Virtually all cat and dog foods contain one or more of the above ingredients.  My cat is costing me a fortune in 'Meowing Heads' at the moment!  It's one of only two wet cat-foods that I have had it confirmed on two occasions that it contains NO thickeners at all.  I will be trying her on the other one, 'GranataPet', in the New Year.

For anyone who may be wondering, 'Barking Heads' wet dog-food also contains NO thickeners at all.

3
The Wolf Tucker website states that: "You should never defrost frozen meat products at room temperature as this encourages bacteria growth." And it later reaffirms: "Remember, you should never defrost raw meat at room temperature."

The Natures Menu website states that: "Our nuggets ... may take up to 2 hours at room temperature to defrost." 

The latter assumes that they are taken straight from the freezer though, as opposed to being placed in the fridge for several hours first.  I guess that the time of year and warmth of surroundings is critical, and that you should always err on the side of caution. 

I feed straight from the fridge in Spring, summer and autumn.  The shivering is a very recent occurrence which tells me the food is just too cold for his stomach at the moment and hasn't defrosted enough.

Having thought about it, I will leave his food out of the fridge in the winter months only for one hour max, and add a little hot water to any nuggets that still have ice crystals.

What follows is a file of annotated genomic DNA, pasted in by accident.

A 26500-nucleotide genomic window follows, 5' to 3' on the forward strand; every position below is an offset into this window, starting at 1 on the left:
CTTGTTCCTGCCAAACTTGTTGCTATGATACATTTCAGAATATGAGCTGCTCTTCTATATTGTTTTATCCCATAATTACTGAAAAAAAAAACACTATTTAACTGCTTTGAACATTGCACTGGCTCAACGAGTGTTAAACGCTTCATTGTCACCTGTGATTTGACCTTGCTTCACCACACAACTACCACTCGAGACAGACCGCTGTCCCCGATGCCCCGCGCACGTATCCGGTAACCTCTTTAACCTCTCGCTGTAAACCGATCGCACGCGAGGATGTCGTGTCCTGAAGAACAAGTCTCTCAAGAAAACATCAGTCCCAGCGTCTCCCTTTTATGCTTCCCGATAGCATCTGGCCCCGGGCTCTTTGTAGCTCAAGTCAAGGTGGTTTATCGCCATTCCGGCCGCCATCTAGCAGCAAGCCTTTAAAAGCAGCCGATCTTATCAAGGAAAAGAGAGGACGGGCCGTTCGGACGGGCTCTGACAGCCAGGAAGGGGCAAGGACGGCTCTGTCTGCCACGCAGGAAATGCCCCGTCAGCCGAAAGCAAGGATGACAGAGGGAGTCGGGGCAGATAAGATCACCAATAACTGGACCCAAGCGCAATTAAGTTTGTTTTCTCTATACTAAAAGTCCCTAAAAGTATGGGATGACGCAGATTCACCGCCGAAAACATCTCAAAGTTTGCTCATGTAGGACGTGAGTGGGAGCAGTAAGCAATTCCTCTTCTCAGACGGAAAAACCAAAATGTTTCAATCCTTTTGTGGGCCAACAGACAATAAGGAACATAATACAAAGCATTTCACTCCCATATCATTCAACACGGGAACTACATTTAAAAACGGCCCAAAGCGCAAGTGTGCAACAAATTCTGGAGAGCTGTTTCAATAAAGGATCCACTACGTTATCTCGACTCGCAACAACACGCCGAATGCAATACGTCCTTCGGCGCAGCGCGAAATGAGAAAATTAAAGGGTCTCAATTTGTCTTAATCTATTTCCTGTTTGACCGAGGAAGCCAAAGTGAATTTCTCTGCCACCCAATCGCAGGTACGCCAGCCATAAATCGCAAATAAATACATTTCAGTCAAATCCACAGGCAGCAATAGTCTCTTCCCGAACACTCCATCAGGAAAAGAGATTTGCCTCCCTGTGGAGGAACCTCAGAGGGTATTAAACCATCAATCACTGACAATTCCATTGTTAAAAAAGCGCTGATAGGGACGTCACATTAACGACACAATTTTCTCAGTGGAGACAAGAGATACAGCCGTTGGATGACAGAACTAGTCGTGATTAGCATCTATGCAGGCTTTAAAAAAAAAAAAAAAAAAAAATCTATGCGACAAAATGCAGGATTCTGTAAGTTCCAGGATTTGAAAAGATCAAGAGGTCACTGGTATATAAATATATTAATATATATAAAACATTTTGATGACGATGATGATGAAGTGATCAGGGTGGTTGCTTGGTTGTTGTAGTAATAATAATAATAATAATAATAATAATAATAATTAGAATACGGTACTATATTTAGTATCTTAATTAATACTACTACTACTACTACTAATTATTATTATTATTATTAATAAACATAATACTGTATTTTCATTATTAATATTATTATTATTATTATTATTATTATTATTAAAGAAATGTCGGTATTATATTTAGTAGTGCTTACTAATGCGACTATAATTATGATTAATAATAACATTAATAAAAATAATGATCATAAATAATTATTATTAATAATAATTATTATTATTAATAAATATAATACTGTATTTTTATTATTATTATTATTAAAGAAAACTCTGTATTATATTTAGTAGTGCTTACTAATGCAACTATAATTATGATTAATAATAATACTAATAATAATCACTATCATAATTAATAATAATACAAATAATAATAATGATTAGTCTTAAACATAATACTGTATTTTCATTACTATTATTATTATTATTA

4
The only vegetables I cook regularly are broccoli and cauliflower, but they would not be warm by the time I gave him his dinner.  A few weeks ago, I added a floret of broccoli (unsalted) to his dinner and he vomited heavily the following morning (and I stood in it!), so it put me off doing this.  He loves to eat a small piece of uncooked broccoli or cauliflower every time I prepare it though which is four times a week.

My home is never hot in the winter, so I hope that two hours max outside the fridge (in winter) is not too long for food that has only been inside the fridge for 8 hours from frozen...  I don't think I can put hot water on some of the nuggets as they go extremely soft anyway when thawing/thawed, but for the venison nuggets which remain firmer and icy, I will try adding a dash to experiment.

5
Thanks.  I think the raw is better for him - just don't want him to have a cold tum - but I always appreciate suggestions and I would prefer him to have something warm to eat, ideally.